Human resources play a huge role in maintaining a safe and healthy work environment in an organisation. They collaborate with safety and risk specialist to ensure maximum protection and safety of employees. Some ways they achieve this task include implementing safety measures upon the change of existing laws, ensuring compliance with the necessary legal requirement, negotiating safety measures with employers, government and trade unions.

8. Organisational structure

An organisational structure outlines how different departments in an organisation carry out activities towards the actualisation of the company's goals and objectives. This includes the dissemination of information and how the management expects the employees to execute their responsibilities in the organisation. The human resource department works in collaboration with the management team to plan the company's goals and visions. For example, the HR team may recommend using specific kinds of reward and objective structures throughout the company, such as SMART goals.

Related: Hierarchical Structures: Definition, How it Works and Examples

9. General administration

The general administration of an organisation is yet another central task of the human resource team. They need good team coordination skills to effectively collaborate with the management, employees and relevant unions to avoid futuristic problems. The personnel procedure involves handling disciplinary proceedings, managing promotions, relocations, harassment and cultural, gender and racial diversities in the workplace.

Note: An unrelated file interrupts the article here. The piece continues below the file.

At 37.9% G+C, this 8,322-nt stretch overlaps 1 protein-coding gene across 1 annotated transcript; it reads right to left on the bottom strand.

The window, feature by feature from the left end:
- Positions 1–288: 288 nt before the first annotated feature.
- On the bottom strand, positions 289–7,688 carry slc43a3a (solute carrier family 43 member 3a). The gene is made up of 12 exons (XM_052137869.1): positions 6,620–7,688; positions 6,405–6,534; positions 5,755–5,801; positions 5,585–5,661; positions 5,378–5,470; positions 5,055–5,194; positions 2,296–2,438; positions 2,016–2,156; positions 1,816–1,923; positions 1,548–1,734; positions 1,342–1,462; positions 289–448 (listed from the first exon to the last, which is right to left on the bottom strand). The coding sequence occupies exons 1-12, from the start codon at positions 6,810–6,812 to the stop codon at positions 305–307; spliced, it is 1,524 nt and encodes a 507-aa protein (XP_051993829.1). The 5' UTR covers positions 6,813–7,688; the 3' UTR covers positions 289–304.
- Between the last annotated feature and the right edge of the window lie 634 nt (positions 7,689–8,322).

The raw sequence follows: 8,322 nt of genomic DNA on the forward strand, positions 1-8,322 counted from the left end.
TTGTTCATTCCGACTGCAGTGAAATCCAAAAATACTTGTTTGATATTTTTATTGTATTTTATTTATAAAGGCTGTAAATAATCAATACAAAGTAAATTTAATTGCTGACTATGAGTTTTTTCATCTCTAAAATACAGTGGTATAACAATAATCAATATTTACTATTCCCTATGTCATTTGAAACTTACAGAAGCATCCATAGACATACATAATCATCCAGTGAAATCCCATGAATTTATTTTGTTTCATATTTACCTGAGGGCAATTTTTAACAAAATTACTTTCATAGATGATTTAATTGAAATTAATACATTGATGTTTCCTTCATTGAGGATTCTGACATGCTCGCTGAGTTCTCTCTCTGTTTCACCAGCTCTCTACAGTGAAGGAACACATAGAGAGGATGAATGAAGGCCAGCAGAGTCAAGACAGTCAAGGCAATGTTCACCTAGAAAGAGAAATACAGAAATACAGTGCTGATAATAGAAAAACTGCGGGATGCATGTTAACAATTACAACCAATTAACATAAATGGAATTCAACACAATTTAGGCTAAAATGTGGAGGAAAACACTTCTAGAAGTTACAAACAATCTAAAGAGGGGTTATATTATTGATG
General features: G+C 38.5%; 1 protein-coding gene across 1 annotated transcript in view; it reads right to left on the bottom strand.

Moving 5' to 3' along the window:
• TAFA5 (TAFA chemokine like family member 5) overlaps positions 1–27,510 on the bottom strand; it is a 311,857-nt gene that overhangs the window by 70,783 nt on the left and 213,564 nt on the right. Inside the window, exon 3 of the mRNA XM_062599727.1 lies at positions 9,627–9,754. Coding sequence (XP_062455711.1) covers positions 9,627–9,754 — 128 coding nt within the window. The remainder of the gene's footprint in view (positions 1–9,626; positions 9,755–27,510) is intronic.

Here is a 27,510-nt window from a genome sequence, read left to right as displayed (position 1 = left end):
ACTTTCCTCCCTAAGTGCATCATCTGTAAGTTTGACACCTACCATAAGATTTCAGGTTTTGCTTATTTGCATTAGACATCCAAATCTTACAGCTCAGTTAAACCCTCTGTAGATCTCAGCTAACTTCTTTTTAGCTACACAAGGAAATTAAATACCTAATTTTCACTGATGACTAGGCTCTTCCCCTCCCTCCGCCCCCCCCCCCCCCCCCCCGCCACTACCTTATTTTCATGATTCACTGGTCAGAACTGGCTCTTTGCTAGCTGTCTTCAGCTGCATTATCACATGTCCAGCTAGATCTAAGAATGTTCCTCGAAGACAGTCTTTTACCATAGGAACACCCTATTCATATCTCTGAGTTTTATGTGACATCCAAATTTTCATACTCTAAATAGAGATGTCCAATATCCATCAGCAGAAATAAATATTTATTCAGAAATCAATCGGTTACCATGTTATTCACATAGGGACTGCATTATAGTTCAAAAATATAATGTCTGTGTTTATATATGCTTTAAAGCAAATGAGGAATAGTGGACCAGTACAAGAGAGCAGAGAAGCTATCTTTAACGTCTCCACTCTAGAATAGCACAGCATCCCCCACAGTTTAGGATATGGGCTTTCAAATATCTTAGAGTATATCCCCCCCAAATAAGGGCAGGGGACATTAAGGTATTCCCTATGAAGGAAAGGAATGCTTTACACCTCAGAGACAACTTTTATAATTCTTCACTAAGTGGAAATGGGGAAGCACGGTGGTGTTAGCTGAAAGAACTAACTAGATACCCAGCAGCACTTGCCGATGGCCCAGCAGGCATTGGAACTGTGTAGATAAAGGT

While human resources information system involves storing an employee's details and performance data to aid in making informed decisions. To execute this task, many human resources teams make use of Excel spreadsheets while others use human resources management software which saves time by automatically saving necessary information.

Related: Management Skills: Definitions and Examples

10. Labour law compliance

Various local and national labour law exists to protect the employees in a workplace. This includes anti-discrimination laws, procedures for terminating an employee's contract and the maximum number of hours an employee can work. There are other laws that exist to protect the general public, such as safety regulations in building projects which ensure the safety of the occupants and the public.